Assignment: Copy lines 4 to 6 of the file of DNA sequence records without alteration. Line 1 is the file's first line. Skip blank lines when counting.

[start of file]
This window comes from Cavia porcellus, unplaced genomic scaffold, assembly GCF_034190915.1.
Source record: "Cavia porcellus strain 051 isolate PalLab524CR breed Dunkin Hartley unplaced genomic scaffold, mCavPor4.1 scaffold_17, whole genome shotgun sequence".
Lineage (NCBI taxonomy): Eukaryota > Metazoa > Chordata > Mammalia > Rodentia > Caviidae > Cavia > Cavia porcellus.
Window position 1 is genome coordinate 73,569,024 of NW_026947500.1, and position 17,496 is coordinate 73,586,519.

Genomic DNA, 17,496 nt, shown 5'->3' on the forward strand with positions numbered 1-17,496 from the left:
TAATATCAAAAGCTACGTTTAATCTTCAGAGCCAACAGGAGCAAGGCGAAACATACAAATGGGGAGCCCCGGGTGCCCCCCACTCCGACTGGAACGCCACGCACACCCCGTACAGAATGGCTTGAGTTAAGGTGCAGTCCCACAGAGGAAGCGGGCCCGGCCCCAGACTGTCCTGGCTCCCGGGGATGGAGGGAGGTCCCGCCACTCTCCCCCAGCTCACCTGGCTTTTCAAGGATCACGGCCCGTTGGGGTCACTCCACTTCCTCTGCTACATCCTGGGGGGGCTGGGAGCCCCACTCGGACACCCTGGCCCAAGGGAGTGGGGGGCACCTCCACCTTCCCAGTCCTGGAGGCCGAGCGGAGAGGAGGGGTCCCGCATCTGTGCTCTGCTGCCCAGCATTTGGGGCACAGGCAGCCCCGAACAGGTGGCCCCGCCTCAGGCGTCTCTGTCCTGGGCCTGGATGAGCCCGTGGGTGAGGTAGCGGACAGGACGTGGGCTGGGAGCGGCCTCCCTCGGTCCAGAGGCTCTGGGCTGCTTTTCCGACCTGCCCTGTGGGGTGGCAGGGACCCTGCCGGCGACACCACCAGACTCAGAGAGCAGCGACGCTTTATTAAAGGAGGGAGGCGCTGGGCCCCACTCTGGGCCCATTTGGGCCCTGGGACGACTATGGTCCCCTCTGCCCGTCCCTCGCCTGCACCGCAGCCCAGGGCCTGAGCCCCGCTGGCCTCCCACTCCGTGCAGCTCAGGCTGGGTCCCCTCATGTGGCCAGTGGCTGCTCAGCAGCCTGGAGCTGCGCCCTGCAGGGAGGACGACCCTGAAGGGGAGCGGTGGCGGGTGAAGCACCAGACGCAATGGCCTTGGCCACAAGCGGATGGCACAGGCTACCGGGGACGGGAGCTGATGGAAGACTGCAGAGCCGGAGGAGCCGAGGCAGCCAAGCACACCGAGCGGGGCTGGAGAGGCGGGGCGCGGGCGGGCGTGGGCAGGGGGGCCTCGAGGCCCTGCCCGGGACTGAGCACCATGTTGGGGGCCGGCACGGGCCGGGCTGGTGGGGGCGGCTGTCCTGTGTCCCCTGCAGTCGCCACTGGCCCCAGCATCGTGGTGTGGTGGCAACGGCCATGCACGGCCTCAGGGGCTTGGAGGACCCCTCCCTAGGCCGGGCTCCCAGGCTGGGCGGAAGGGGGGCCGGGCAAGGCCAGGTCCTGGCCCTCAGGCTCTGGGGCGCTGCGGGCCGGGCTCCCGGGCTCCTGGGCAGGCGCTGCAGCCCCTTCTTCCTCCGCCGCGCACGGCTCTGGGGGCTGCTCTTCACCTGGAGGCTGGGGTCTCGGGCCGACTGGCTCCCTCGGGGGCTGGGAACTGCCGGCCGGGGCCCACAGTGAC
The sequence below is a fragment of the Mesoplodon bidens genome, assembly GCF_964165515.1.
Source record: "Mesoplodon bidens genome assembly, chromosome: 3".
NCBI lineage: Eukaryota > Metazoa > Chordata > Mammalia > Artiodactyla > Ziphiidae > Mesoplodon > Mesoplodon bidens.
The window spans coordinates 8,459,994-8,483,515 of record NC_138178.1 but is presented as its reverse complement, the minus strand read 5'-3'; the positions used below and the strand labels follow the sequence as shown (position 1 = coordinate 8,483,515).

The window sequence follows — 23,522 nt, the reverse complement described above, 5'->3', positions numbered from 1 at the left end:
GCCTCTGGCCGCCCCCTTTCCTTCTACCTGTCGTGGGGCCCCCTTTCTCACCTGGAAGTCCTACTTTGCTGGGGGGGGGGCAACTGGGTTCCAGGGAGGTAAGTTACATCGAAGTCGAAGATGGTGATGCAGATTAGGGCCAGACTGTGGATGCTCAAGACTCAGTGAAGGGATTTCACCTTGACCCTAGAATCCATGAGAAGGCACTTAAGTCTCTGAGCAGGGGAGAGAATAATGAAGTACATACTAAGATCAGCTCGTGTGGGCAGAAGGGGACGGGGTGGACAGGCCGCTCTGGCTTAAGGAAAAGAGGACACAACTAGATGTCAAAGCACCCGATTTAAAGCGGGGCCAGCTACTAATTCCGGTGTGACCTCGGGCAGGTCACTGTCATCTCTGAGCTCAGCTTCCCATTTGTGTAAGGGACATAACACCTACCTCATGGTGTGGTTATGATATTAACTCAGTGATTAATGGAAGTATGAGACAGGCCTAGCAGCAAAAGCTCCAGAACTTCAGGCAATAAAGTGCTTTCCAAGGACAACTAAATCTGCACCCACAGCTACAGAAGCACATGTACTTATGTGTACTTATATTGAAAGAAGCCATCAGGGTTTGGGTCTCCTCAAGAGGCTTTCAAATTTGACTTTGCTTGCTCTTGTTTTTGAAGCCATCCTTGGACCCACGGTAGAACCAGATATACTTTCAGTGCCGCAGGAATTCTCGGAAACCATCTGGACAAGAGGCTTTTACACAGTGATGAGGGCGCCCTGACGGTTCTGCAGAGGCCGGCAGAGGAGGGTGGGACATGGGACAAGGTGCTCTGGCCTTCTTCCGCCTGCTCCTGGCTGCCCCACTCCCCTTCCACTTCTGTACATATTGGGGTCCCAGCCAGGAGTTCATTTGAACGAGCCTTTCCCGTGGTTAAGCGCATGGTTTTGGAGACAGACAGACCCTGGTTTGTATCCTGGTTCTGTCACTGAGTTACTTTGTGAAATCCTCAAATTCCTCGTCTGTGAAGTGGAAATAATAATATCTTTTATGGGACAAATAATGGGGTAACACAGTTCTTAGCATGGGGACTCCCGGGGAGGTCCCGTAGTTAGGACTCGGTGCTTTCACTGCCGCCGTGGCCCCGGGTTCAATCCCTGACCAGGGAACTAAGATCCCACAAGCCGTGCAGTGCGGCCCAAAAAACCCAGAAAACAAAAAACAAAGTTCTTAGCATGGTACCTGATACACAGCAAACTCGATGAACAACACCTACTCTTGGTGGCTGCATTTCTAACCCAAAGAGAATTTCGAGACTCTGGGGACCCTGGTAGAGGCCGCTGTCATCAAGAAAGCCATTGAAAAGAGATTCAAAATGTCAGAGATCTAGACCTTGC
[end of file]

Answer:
Window position 1 is genome coordinate 73,569,024 of NW_026947500.1, and position 17,496 is coordinate 73,586,519.

Genomic DNA, 17,496 nt, shown 5'->3' on the forward strand with positions numbered 1-17,496 from the left:
TAATATCAAAAGCTACGTTTAATCTTCAGAGCCAACAGGAGCAAGGCGAAACATACAAATGGGGAGCCCCGGGTGCCCCCCACTCCGACTGGAACGCCACGCACACCCCGTACAGAATGGCTTGAGTTAAGGTGCAGTCCCACAGAGGAAGCGGGCCCGGCCCCAGACTGTCCTGGCTCCCGGGGATGGAGGGAGGTCCCGCCACTCTCCCCCAGCTCACCTGGCTTTTCAAGGATCACGGCCCGTTGGGGTCACTCCACTTCCTCTGCTACATCCTGGGGGGGCTGGGAGCCCCACTCGGACACCCTGGCCCAAGGGAGTGGGGGGCACCTCCACCTTCCCAGTCCTGGAGGCCGAGCGGAGAGGAGGGGTCCCGCATCTGTGCTCTGCTGCCCAGCATTTGGGGCACAGGCAGCCCCGAACAGGTGGCCCCGCCTCAGGCGTCTCTGTCCTGGGCCTGGATGAGCCCGTGGGTGAGGTAGCGGACAGGACGTGGGCTGGGAGCGGCCTCCCTCGGTCCAGAGGCTCTGGGCTGCTTTTCCGACCTGCCCTGTGGGGTGGCAGGGACCCTGCCGGCGACACCACCAGACTCAGAGAGCAGCGACGCTTTATTAAAGGAGGGAGGCGCTGGGCCCCACTCTGGGCCCATTTGGGCCCTGGGACGACTATGGTCCCCTCTGCCCGTCCCTCGCCTGCACCGCAGCCCAGGGCCTGAGCCCCGCTGGCCTCCCACTCCGTGCAGCTCAGGCTGGGTCCCCTCATGTGGCCAGTGGCTGCTCAGCAGCCTGGAGCTGCGCCCTGCAGGGAGGACGACCCTGAAGGGGAGCGGTGGCGGGTGAAGCACCAGACGCAATGGCCTTGGCCACAAGCGGATGGCACAGGCTACCGGGGACGGGAGCTGATGGAAGACTGCAGAGCCGGAGGAGCCGAGGCAGCCAAGCACACCGAGCGGGGCTGGAGAGGCGGGGCGCGGGCGGGCGTGGGCAGGGGGGCCTCGAGGCCCTGCCCGGGACTGAGCACCATGTTGGGGGCCGGCACGGGCCGGGCTGGTGGGGGCGGCTGTCCTGTGTCCCCTGCAGTCGCCACTGGCCCCAGCATCGTGGTGTGGTGGCAACGGCCATGCACGGCCTCAGGGGCTTGGAGGACCCCTCCCTAGGCCGGGCTCCCAGGCTGGGCGGAAGGGGGGCCGGGCAAGGCCAGGTCCTGGCCCTCAGGCTCTGGGGCGCTGCGGGCCGGGCTCCCGGGCTCCTGGGCAGGCGCTGCAGCCCCTTCTTCCTCCGCCGCGCACGGCTCTGGGGGCTGCTCTTCACCTGGAGGCTGGGGTCTCGGGCCGACTGGCTCCCTCGGGGGCTGGGAACTGCCGGCCGGGGCCCACAGTGAC